VICTORIAN Premier Denis Napthine has ruled out new ag-gag laws in the state, but the Coalition Government remains concerned about trespassers and deceptive conduct unfairly and unlawfully impacting on farmers.
At Hamilton’s Sheepvention expo this week, Premier Napthine said there were no proposals before Cabinet and the state government for any laws which could be described as ag-gag laws.
“We won’t see those sort of things in Victoria,” he said.
Despite earlier this year declaring the Coalition Government would introduce legislation to protect farmers from animal activists, Victorian Agriculture Minister Peter Walsh yesterday said there was no divergence of opinion on the issue between himself and the Premier.
“As the Premier notes, there isn’t currently anything that could be described as ‘ag-gag laws’ before Cabinet or Parliament in Victoria. “Victoria already has trespass and unauthorised surveillance laws, as well as tough animal welfare laws,” Mr Walsh said.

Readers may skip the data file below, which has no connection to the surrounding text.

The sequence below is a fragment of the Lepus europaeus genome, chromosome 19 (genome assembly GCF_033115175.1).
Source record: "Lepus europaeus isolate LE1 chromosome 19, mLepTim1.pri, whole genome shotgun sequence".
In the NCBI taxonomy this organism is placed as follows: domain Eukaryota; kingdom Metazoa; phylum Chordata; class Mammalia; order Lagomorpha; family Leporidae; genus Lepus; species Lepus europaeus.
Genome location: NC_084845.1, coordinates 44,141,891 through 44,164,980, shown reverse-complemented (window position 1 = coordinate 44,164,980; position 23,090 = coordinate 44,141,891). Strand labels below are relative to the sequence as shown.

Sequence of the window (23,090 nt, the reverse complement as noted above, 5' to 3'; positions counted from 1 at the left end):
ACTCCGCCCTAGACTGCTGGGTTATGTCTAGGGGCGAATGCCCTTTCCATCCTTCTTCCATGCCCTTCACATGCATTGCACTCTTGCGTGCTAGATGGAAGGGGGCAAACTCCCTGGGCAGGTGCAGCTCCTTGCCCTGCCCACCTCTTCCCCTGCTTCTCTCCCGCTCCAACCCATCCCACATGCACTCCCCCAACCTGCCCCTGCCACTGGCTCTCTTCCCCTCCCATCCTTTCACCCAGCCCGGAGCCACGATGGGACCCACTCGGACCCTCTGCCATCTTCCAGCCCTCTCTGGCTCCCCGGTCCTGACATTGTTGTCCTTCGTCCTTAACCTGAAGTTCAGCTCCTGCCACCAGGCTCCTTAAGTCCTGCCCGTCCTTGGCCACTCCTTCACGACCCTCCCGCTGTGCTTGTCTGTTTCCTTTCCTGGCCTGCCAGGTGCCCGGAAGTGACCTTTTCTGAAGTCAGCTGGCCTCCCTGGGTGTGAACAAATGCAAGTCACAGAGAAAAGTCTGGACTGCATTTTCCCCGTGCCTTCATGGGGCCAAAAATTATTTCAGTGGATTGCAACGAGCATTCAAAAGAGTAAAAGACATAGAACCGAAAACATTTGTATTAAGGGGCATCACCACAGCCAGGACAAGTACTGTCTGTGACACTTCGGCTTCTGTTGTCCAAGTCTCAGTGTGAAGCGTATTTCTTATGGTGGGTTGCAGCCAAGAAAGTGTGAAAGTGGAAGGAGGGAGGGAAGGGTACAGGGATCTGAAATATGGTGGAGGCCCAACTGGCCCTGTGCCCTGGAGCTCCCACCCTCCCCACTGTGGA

“However, as flagged in our election commitments, the Coalition Government is concerned about instances of trespass and deceptive conduct that are unfairly and unlawfully impacting legitimate farming operations and we are carefully considering what additional measures could be put in place to protect farmers.”
At Sheepvention, Mr Napthine said the sheep industry had to sell its positive side.
“Wool is a natural product – it has enormous environmental advantages and the people involved in the industry care for their environment, are the leaders of Landcare, they care for their animals and they genuinely want to produce quality animals in a caring environment and sustainable environmental situation.
“I think we need to champion the champions of the environment, the champions of animals and that’s the farmers,” he said.
“We need to be putting forward that positive voice instead of always being on the back foot.”